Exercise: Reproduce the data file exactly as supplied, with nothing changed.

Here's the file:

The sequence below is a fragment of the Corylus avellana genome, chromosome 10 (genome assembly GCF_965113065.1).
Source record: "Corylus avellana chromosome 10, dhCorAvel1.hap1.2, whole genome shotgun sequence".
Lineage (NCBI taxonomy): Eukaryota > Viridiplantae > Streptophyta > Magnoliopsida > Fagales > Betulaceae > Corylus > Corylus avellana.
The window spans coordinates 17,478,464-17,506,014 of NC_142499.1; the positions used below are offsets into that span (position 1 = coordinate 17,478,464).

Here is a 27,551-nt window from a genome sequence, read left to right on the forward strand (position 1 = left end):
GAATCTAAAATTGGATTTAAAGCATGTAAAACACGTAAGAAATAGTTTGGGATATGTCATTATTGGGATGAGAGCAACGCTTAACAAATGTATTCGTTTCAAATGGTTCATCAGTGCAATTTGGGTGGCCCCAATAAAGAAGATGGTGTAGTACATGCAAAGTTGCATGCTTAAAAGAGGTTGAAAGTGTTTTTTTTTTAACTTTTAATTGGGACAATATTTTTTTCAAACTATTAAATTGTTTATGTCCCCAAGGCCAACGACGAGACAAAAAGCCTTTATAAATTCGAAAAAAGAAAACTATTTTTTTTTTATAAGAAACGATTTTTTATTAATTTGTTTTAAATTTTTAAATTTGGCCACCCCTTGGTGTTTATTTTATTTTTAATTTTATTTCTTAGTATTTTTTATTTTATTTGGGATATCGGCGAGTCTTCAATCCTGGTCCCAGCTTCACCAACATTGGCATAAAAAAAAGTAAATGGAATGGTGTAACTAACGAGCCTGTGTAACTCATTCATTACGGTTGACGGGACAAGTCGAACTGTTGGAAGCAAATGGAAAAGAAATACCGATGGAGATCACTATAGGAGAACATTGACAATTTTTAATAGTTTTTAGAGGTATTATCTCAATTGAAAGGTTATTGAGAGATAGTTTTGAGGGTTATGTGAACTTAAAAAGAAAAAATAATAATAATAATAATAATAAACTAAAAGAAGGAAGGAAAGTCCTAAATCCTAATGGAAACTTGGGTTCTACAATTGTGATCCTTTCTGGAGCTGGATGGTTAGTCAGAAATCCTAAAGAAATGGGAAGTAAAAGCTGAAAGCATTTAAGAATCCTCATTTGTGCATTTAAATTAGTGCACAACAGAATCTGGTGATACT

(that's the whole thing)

The sequence below is a fragment of the Corylus avellana genome, chromosome 10 (genome assembly GCF_965113065.1).
Source record: "Corylus avellana chromosome 10, dhCorAvel1.hap1.2, whole genome shotgun sequence".
Lineage (NCBI taxonomy): Eukaryota > Viridiplantae > Streptophyta > Magnoliopsida > Fagales > Betulaceae > Corylus > Corylus avellana.
The window spans coordinates 17,478,464-17,506,014 of NC_142499.1; the positions used below are offsets into that span (position 1 = coordinate 17,478,464).

Here is a 27,551-nt window from a genome sequence, read left to right on the forward strand (position 1 = left end):
GAATCTAAAATTGGATTTAAAGCATGTAAAACACGTAAGAAATAGTTTGGGATATGTCATTATTGGGATGAGAGCAACGCTTAACAAATGTATTCGTTTCAAATGGTTCATCAGTGCAATTTGGGTGGCCCCAATAAAGAAGATGGTGTAGTACATGCAAAGTTGCATGCTTAAAAGAGGTTGAAAGTGTTTTTTTTTTAACTTTTAATTGGGACAATATTTTTTTCAAACTATTAAATTGTTTATGTCCCCAAGGCCAACGACGAGACAAAAAGCCTTTATAAATTCGAAAAAAGAAAACTATTTTTTTTTTATAAGAAACGATTTTTTATTAATTTGTTTTAAATTTTTAAATTTGGCCACCCCTTGGTGTTTATTTTATTTTTAATTTTATTTCTTAGTATTTTTTATTTTATTTGGGATATCGGCGAGTCTTCAATCCTGGTCCCAGCTTCACCAACATTGGCATAAAAAAAAGTAAATGGAATGGTGTAACTAACGAGCCTGTGTAACTCATTCATTACGGTTGACGGGACAAGTCGAACTGTTGGAAGCAAATGGAAAAGAAATACCGATGGAGATCACTATAGGAGAACATTGACAATTTTTAATAGTTTTTAGAGGTATTATCTCAATTGAAAGGTTATTGAGAGATAGTTTTGAGGGTTATGTGAACTTAAAAAGAAAAAATAATAATAATAATAATAATAAACTAAAAGAAGGAAGGAAAGTCCTAAATCCTAATGGAAACTTGGGTTCTACAATTGTGATCCTTTCTGGAGCTGGATGGTTAGTCAGAAATCCTAAAGAAATGGGAAGTAAAAGCTGAAAGCATTTAAGAATCCTCATTTGTGCATTTAAATTAGTGCACAACAGAATCTGGTGATACT